There aren’t a whole lot of pieces to this game. First off there are 9 element cubes that are brightly colored and made of wood. The quality of these is really good as they’re actually quite sturdy. There is a small, medium and large block in 3 different colors; blue, yellow and green. They’re actually pretty cool. The other thing included with the game is a deck of cards. There is a stack of protocol cards and a smaller one of side effect cards. 69 cards in total. The cards are actually really good quality as well. The artwork and design is really fun and easy to read. I really like the look and feel of them. If I had something to complain about with the components, I think it would be the box/container that everything comes packaged in. It’s a long tube, not a square or rectangular box like most games come in. That makes it extremely difficult to stack on your game shelf with your other games. I really don’t like the tube design and wish that it’d been thought out a bit better. Of course this one probably would just be placed with your party games or other such items instead of putting it with your more serious game collection anyway. Of course I’ll discuss those aspects a bit later. In any event, the game looks nice, apart from the tube.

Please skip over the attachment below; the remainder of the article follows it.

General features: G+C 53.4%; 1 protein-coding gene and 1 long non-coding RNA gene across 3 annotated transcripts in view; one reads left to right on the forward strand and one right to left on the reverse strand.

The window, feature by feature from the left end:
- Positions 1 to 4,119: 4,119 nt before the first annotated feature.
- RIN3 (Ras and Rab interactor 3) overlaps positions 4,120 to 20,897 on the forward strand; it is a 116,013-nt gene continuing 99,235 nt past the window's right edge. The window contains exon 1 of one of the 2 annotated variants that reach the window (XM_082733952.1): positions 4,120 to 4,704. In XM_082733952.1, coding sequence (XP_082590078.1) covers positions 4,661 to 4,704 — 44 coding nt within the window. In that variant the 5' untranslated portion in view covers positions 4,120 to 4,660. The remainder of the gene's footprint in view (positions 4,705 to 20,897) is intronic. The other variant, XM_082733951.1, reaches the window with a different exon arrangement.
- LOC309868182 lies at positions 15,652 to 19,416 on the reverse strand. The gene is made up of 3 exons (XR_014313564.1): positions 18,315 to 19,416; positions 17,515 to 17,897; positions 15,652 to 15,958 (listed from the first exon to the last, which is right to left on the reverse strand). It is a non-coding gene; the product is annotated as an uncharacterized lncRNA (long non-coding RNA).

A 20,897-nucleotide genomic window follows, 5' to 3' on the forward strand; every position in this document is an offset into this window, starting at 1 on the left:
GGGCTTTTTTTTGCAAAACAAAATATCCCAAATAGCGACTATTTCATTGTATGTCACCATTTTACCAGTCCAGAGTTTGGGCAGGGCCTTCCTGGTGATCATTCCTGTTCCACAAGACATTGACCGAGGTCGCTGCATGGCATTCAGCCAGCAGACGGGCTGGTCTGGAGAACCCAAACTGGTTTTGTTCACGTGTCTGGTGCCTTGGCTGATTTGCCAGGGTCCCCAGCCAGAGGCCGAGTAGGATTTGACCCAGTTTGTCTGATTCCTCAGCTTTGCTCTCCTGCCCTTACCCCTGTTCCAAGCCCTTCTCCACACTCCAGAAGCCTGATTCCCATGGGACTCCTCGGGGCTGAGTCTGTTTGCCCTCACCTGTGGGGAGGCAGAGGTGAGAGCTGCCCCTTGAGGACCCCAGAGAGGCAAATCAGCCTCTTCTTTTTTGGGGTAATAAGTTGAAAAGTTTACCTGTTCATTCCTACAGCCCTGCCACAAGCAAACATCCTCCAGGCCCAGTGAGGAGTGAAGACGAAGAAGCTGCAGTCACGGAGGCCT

8 out of 10

The rulebook for this game is actually quite small and compact. The rules are well written and everything is laid out quite nicely. There are lots of pictures included in the book. The book even contains a run down of all the side effects and how each one works. I didn’t see anything that was difficult to understand at all. Everything is pretty simple and straight forward. Overall the rules look good, nothing to complain about.
7 out of 10